New York to finally move on from MetroCard to Apple Pay and other NFC formats

Tickets. Tokens. MetroCards. Soon, iPhones?

Cubic Transportation Systems has been awarded a $573 million contract by the Metropolitan Transportation Authority of New York to implement a payment mode replacement for the New York City region’s transit systems.

By the end of the year, 14 subway stations will be equipped with readers that will interact with NFC-embedded bank cards and dedicated transit cards as well as smartphones with Android Pay, Apple Pay and Samsung Pay. In the next 18 months, those readers will come to about 500 turnstiles and 600 buses — readers can be equipped at all doors of a bus, reducing boarding times. At some point, the city’s two commuter rail systems — the Long Island Rail Road and Metro-North Rail Road — will also accept payment through this method through the eTix app.

The entire network of subway stations and buses is expected to be modified by late 2020. The MetroCard will then be phased out in 2023.

Cubic also provides the payment infrastructure for Transport for London, which allows for Android Pay users to tap in and out of the region’s nebulous network.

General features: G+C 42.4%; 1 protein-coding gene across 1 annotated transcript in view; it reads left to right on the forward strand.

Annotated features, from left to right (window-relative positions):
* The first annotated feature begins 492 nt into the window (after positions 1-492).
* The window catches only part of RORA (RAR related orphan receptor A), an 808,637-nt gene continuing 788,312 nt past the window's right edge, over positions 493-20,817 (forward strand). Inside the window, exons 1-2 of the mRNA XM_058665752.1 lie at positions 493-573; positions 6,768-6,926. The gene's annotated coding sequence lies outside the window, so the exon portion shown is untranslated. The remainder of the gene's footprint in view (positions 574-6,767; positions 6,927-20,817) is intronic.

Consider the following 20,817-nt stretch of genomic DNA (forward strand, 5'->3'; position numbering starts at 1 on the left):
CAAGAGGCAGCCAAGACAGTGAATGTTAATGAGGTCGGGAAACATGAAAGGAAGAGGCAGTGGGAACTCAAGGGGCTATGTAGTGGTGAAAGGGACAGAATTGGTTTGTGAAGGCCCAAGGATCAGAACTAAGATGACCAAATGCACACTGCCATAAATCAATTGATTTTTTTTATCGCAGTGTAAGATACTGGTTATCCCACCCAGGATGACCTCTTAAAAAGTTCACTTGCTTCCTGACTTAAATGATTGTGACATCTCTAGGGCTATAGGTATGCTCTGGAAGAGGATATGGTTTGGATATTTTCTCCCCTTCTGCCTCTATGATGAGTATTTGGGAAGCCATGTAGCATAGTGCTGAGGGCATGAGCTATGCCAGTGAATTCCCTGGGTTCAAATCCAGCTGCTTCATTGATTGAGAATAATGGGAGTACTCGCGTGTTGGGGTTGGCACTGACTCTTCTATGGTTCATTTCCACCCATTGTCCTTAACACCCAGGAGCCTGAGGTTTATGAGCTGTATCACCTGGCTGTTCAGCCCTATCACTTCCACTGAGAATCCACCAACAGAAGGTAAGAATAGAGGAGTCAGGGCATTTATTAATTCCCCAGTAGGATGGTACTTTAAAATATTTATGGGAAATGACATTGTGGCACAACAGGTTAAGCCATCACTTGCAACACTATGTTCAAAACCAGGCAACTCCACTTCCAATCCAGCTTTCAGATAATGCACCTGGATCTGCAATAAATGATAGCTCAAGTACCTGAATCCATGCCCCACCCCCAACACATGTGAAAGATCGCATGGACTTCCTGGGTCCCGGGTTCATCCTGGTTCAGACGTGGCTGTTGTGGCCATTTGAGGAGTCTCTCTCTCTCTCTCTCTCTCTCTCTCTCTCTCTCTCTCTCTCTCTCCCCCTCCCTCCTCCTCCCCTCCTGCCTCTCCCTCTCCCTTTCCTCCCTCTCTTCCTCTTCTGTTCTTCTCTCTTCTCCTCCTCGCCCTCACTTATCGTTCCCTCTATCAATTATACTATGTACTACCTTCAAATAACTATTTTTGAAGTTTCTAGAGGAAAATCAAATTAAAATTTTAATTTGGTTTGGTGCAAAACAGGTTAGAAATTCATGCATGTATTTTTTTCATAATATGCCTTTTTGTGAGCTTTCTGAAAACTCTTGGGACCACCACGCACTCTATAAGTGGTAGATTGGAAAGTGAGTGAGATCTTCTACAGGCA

Since the MTA’s inception in 1904, paper tickets and US currency were used for admission. In 1953, passengers began purchasing tokens from stationmasters to hitch a ride across the city. Those coins lasted through 1997, when the MetroCard debuted and people started swiping magnetically-striped cards at turnstiles. A pilot program to test a MetroCard replacement in 2006, back when contactless credit and debit cards were just being introduced to the United States, fruited no change to payment options.

The agency’s buses and trains served more than 8.5 million passengers per weekday in 2015, the latest year for when information is available.

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Jules Wang
Jules Wang is News Editor for Pocketnow and one of the hosts of the Pocketnow Weekly Podcast. He came onto the team in 2014 as an intern editing and producing videos and the podcast while he was studying journalism at Emerson College. He graduated the year after and entered into his current position at Pocketnow, full-time.